IREC:  That sounds like a nice segue to the role of the Regional Training Providers…commonality in training the next generation of trainers, with unique needs and differences.  

JV:  The RTPs will play a big role, definitely. They certainly have a handle on regional needs and can tailor their training to meet those specific needs.   As the new utility-scale and large commercial PV markets expand, one of the challenges for the RTPs is to identify roles that existing solar companies – many of which are relatively small — can play and to adapt their training accordingly.

IREC:   How do they do that?  This seems like a great time to talk about the recent solar career mapping tool created for the SITN by the brilliant Dr. Sarah White of COWS.  

JV:  Absolutely.  In the solar career map, Sarah (and team) identified 36 different occupations and the kind of training it takes to change jobs and advance within the solar industry.  This will help us as trainers to enrich existing programs with courses geared toward PV, solar thermal, and give them a stronger foundation to complement OJT and company-based curriculum.

IREC:  We just saw the release of The Solar Foundation’s National Solar Jobs Census (2011) which predicts an overall increase of nearly 7% for solar jobs for the coming year.  Is there a demand for solar jobs?

JV:  The 2011 National Solar Jobs Census is impressive and shows that many solar companies are seeking to hire qualified candidates with related skills.  If we do our job right, we can embed training into existing education and training programs, so you’re not creating a ‘solar only’ specialist.  I like to use the IBEW training of electricians as an example for this.  Their apprenticeship training is extensive: five-year, 900 hours of classroom instruction, 8,000 hours of supervised and evaluated OJT.  Many of the over 300 training centers have already embeded from 40 or 60, to over 100 hours of solar training into their existing training curriculum.  They’re still electricians but with the added skills to do solar work when the opportunity presents itself.  If we can do this kind of thing—to embed solar instruction into existing education and training programs for other professions, we avoid the problem of training people for jobs that might not exist; we’re giving them more options to enable them to respond to opportunities in the workplace.

IREC: This seems like such a ‘doh.’  Are we closer to this model?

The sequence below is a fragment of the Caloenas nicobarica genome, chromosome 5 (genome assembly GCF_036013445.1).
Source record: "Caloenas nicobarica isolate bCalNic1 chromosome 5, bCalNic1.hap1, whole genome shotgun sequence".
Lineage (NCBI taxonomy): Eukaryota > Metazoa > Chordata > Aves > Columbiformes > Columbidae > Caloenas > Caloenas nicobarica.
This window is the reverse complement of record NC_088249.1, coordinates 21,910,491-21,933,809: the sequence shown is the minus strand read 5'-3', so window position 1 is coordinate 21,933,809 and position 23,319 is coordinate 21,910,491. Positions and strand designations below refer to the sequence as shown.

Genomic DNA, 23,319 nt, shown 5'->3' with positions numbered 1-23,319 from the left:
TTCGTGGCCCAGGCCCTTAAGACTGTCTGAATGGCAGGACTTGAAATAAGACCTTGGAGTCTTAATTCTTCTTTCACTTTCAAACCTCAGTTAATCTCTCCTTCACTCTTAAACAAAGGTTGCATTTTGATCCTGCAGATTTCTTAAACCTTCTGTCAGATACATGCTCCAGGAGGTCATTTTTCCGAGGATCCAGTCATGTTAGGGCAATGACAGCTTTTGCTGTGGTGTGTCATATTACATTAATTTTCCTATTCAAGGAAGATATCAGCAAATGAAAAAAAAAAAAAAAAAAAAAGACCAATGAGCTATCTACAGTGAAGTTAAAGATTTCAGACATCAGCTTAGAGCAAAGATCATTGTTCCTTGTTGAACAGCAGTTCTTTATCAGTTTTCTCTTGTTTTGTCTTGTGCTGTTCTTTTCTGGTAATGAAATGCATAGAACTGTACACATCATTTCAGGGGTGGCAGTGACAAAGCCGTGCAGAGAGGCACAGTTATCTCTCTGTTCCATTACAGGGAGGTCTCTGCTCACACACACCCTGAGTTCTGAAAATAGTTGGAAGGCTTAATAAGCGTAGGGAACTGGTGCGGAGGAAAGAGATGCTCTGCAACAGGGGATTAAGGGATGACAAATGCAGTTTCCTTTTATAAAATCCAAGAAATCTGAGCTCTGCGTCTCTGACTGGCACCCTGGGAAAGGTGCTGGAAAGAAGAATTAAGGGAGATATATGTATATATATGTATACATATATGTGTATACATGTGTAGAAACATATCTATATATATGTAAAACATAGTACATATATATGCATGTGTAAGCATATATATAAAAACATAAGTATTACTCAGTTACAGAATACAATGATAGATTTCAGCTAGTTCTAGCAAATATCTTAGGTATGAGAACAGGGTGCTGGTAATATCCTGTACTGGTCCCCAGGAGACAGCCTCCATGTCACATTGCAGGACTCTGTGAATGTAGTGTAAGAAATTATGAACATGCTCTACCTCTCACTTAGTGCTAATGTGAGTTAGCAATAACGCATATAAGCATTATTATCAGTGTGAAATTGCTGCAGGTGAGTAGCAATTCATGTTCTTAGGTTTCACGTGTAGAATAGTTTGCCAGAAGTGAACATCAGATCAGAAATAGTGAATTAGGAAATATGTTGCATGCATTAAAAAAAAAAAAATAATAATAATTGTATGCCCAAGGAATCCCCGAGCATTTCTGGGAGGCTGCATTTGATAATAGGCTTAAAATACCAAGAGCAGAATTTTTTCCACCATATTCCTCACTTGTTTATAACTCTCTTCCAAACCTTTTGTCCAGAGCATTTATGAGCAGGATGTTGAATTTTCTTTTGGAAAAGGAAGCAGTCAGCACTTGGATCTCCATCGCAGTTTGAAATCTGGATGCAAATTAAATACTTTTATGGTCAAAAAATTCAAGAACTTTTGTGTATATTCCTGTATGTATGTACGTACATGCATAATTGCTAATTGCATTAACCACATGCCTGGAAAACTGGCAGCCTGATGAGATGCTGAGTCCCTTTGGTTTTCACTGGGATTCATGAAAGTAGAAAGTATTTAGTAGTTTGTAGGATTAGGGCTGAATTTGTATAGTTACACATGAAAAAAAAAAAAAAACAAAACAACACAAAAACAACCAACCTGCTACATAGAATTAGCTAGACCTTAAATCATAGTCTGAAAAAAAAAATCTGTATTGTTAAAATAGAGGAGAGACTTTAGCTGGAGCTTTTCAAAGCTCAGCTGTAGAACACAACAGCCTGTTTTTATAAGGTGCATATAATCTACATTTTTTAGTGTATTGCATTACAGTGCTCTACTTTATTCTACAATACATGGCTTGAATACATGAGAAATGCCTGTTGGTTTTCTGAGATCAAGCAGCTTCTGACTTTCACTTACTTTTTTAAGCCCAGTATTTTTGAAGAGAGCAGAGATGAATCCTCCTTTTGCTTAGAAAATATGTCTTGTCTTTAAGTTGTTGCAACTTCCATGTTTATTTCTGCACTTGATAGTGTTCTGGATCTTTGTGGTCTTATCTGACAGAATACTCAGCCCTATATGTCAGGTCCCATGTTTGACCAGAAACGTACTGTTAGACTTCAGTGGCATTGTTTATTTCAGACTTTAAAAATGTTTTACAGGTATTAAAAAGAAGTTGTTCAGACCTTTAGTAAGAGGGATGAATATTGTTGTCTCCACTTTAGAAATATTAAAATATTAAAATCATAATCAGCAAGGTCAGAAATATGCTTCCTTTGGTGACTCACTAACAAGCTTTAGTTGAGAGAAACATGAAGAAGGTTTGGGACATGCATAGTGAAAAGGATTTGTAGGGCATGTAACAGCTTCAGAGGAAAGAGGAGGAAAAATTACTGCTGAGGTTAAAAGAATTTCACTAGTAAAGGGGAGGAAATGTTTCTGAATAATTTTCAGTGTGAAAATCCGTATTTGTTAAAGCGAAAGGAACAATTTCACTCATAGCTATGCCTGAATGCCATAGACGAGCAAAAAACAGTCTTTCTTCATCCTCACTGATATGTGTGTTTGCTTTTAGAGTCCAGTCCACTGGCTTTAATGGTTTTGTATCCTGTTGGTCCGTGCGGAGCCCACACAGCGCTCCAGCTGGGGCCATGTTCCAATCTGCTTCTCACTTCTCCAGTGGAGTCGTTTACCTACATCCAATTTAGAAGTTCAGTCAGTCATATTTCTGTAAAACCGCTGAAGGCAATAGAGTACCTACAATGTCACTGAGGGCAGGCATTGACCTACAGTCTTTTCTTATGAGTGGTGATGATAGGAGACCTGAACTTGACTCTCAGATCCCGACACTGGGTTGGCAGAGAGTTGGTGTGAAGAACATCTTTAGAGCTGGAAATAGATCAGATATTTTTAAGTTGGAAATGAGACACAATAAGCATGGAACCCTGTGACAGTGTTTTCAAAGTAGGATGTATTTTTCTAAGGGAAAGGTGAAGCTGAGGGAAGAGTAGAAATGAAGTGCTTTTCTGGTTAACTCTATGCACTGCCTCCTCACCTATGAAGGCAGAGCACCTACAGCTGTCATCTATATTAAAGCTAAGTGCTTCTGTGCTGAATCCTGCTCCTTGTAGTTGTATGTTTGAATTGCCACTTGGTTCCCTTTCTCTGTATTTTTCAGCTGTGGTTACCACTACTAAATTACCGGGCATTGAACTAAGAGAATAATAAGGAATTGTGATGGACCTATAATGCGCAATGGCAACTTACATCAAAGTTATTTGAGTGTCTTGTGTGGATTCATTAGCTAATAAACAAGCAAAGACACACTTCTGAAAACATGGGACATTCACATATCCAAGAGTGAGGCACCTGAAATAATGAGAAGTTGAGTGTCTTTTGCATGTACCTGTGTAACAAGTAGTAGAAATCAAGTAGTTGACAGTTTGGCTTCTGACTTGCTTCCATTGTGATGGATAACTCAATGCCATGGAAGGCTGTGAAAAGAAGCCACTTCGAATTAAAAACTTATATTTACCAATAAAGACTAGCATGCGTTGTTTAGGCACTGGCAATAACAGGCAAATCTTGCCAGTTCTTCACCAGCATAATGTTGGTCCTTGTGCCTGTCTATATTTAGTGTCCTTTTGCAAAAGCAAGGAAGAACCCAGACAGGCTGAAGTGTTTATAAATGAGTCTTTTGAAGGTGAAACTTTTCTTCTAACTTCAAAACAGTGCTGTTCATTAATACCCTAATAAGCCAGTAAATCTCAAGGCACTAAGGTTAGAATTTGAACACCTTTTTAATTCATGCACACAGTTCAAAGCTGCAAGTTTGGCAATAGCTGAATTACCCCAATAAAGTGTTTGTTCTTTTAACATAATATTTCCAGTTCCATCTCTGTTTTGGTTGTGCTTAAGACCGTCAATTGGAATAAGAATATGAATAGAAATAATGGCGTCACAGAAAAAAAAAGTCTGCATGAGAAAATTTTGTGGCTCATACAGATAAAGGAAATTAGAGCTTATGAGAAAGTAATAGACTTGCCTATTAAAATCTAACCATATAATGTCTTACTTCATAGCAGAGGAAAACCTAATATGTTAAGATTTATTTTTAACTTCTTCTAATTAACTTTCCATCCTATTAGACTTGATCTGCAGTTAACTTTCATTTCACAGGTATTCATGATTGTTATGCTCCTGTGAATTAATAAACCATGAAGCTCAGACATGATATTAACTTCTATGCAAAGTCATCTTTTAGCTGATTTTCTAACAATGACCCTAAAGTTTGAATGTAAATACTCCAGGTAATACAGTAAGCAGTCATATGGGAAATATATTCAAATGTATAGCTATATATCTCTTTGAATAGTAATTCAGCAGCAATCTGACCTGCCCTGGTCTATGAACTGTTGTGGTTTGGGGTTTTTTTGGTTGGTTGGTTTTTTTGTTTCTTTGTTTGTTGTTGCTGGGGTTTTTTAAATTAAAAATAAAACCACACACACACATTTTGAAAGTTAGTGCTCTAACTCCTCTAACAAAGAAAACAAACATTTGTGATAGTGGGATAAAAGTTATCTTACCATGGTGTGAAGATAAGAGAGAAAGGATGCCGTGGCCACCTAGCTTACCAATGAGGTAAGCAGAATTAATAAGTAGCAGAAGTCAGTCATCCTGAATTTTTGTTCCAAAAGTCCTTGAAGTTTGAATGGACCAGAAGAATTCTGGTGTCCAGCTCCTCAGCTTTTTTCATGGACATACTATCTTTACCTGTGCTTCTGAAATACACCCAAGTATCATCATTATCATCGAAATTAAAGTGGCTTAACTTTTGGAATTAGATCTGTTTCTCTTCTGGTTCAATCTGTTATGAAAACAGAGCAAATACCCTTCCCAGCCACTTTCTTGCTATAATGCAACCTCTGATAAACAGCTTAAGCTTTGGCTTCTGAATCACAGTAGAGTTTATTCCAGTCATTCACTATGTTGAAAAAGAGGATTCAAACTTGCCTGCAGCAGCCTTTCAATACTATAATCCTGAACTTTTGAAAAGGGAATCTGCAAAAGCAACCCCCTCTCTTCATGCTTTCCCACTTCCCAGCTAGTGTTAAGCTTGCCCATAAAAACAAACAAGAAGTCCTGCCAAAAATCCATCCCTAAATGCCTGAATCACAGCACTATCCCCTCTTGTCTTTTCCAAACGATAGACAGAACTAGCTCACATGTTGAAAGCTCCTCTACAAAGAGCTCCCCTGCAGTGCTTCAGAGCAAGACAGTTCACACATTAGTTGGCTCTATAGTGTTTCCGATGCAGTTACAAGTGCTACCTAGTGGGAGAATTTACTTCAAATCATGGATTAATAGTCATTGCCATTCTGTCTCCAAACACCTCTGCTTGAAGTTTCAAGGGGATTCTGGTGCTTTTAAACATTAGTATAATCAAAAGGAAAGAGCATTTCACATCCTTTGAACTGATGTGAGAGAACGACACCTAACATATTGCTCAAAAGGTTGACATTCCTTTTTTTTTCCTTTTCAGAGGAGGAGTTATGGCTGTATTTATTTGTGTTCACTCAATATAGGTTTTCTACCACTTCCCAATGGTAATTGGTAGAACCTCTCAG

JV:  Well, it’s certainly a big push of SITN, working with the RTPs and their partner institutions.  Of course, what happens beyond next year is a big question, but if we’re smart, we’ll continue to pursue this model aggressively.  We all stand to benefit, ultimately.

IREC: We’ve been talking a lot about onsite, hands-on training. Where’s online training in this?

JV:  It’s certainly the trend, driving education in so many ways. It’s a concern because you want to make sure that online programs meet a high standard.  Online training has the distinct advantage of allowing students to work at their own pace, giving them time to digest information, to work problems, to practice.   It’s in stark contrast to the rushed 8 hours/day, 5 days/week intensive short course.  Some of the most innovative training combines online learning with hands-on lab experience, like Johnny Weiss and his team at SEI offers.

Like other forms of instruction, online training can be very good or very bad.    Happily, IREC’s ISPQ is helping here by accrediting renewable energy and energy efficiency training programs to a very high standard.

IREC: I know SITN is working on a very large ‘best practices’ resource.  With all the brain power behind this task, I suspect this will be one highly sought after resource.  

JV:  The IREC team developed its predecessor a while ago, but this will be an order of magnitude expansion of what’s available to those who need training assistance.  One of the areas, program development, will cover embedding solar content into existing training programs that I mentioned earlier.  Another area in the best practices document—one that will be incredibly useful and time saving for trainers—is lab development. Not only will it describe facility and equipment needs for different types of labs, but it will also match lab kits with budget ranges, so trainers can pick and choose what will work for them.  And one more piece of that: actual lab exercises completely defined—including learning objectives for each lab session, equipment needed, step-by-step procedures, and data to be recorded and how to analyze it.  FSEC did that, and I remember it took an enormous amount of time to develop these things.  In addition to the two areas mentioned above, many other areas of best practices will be included in the publication.  I’m really excited about this Best Practices document. It’ll be an extremely useful tool for anyone involved in solar training.

IREC:   What’s the expression… ‘past performance is no indication of future results?’   Still, when I listen to you talk about where we’ve been and what’s ahead, I’m inclined to be bullish on the future of solar training.   Are you pleased with how things have evolved?

JV:  I’m really excited about where training is going.  The great thing about working in this field is the people we work with. They’re incredibly enthusiastic and passionate about what they do.

IREC:  Takes one to know one, I always say, Jerry.   With the depth of talent in the field of solar training, it’s heartening.   Hurdles lie ahead—we know this, but for the moment, solar training is in incredibly talented hands (like yours).  Thanks, Jerry.